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Catherine Zeta-Jones swaps sex symbol for mum role

Article from: The Sunday Telegraph

March 02, 2008 10:04am

IT'S curious to hear Catherine Zeta-Jones accepting her days as a young sex symbol may be over, but it hasn't stopped Hollywood casting her as a yummy mummy.

Discussing her latest turn as a mystic opposite Guy Pearce's Houdini in Gillian Armstrong's Death Defying Acts, the Welsh wonder easily admits she is well aware of the ageist shackles of Hollywood.

"That's a gradual thing for me because I'm too old to play the ingenue,'' Zeta-Jones laments, in reference to her Death Defying Acts character, Mary McGarvie, her first outing as a screen mother.

"I think it's just a natural progression,'' she says.

"I'm 38 years old and I'm going to play more mums than sex symbols.''

Such statements strike one as rather odd, particularly when seated across from Mrs Michael Douglas.

Meeting Zeta-Jones in person is like taking a crash course in star charisma. She has a wild, brooding beauty that's not been dulled by the spotlight.

Little wonder she has played leading lady to Hollywood's leading men, namely George Clooney, Brad Pitt and Richard Gere. Oh, and husband Douglas.

From her early meanderings in television (Zeta-Jones created a strong male interest in the female-driven series The Darling Buds Of May) to London West End theatrics, Hollywood was soon smitten with Zeta-Jones' classical style and beauty.

She admits to an awareness of her showgirl glamour, an edge that sets her apart from the carriage-loads of current Hollywood trainwrecks.

"It's very hard to put a name on that kind of 'it factor' in a way, and I'm probably not the best actor in the world, but on screen I have something that I know is a little different, and also on stage,'' she reveals.

Death Defying Acts, in which Zeta-Jones's deceptive psychic, McGarvie, attempts to hustle the escapologist Harry Houdini, is her second project under the direction of an Australian.

Following on from No Reservations, directed by Scott Hicks (Shine), she decamped alongside Pearce and Armstrong to film in historic Edinburgh, where they reinvented the life and times of Houdini during 1926.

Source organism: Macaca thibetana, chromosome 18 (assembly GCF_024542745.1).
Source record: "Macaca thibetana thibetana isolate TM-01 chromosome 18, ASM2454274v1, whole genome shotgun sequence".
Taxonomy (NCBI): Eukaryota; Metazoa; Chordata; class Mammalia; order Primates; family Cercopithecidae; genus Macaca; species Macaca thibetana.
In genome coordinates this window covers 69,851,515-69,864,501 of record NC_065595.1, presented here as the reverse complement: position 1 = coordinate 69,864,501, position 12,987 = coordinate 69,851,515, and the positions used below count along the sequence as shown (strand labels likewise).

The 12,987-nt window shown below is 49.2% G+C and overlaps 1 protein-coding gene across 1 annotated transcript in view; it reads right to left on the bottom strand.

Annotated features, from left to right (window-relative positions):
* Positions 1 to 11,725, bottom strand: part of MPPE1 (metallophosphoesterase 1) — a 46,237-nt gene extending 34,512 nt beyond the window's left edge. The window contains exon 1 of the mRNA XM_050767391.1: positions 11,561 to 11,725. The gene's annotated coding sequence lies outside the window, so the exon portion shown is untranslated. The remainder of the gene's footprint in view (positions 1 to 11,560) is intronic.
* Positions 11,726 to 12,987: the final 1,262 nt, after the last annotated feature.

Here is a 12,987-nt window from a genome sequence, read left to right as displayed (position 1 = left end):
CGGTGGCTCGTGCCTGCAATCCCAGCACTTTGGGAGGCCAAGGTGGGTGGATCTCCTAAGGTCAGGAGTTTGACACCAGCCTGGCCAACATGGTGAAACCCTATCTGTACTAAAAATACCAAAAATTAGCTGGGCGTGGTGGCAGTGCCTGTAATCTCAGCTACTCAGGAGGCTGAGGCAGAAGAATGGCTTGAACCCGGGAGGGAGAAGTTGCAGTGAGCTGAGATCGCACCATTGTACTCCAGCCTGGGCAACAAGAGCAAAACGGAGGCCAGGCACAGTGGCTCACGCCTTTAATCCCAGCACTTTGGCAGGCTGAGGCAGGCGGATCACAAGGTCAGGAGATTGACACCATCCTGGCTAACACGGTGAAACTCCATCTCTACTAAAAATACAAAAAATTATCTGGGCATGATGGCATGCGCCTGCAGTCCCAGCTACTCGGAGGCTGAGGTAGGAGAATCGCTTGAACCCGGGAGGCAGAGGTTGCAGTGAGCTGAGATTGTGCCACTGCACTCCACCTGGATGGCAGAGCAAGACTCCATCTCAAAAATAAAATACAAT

Zeta-Jones laughs over Armstrong's comments about her performance being "her best in ages''.
"Because everything else is crap,'' jokes the Academy Award-winning actress.

Although the life of an improvised con artist and single mother couldn't be further from her own, there's something about using show business to escape one's past that must have appealed to the A-list star.

"She was a survivor and all of sudden whilst doing that she has a relationship with this rock star of his time that she didn't want to,'' she says of McGarvie's plight.

"I didn't want her to be a cold bitch of a character. You have to sympathise with her struggles of the time and to keep a roof over their heads and to eat and survive.''

Zeta-Jones is quick to move the subject to her other passion - golf (outside of playing mum to seven-year-old Dylan and four year-old Carys).

Recognising the sport as the best way to spoil a nice walk, Zeta-Jones explains that her love for the game was kindled in Australia.

"It's been a long time since I've been in Oz and that's where I learnt to play my golf, in Australia,'' she says. "That's where the passion took me over.

"When Michael has a celebrity golf tournament, it's always guaranteed my game goes to s***,'' she laughs. "Some days it's like I've never picked up a club before and it's the most frustrating game in the world.''

Death Defying Acts opens nationally on March 13. Catherine Zeta Jones will attend the celebrity premiere in Sydney on March 10.


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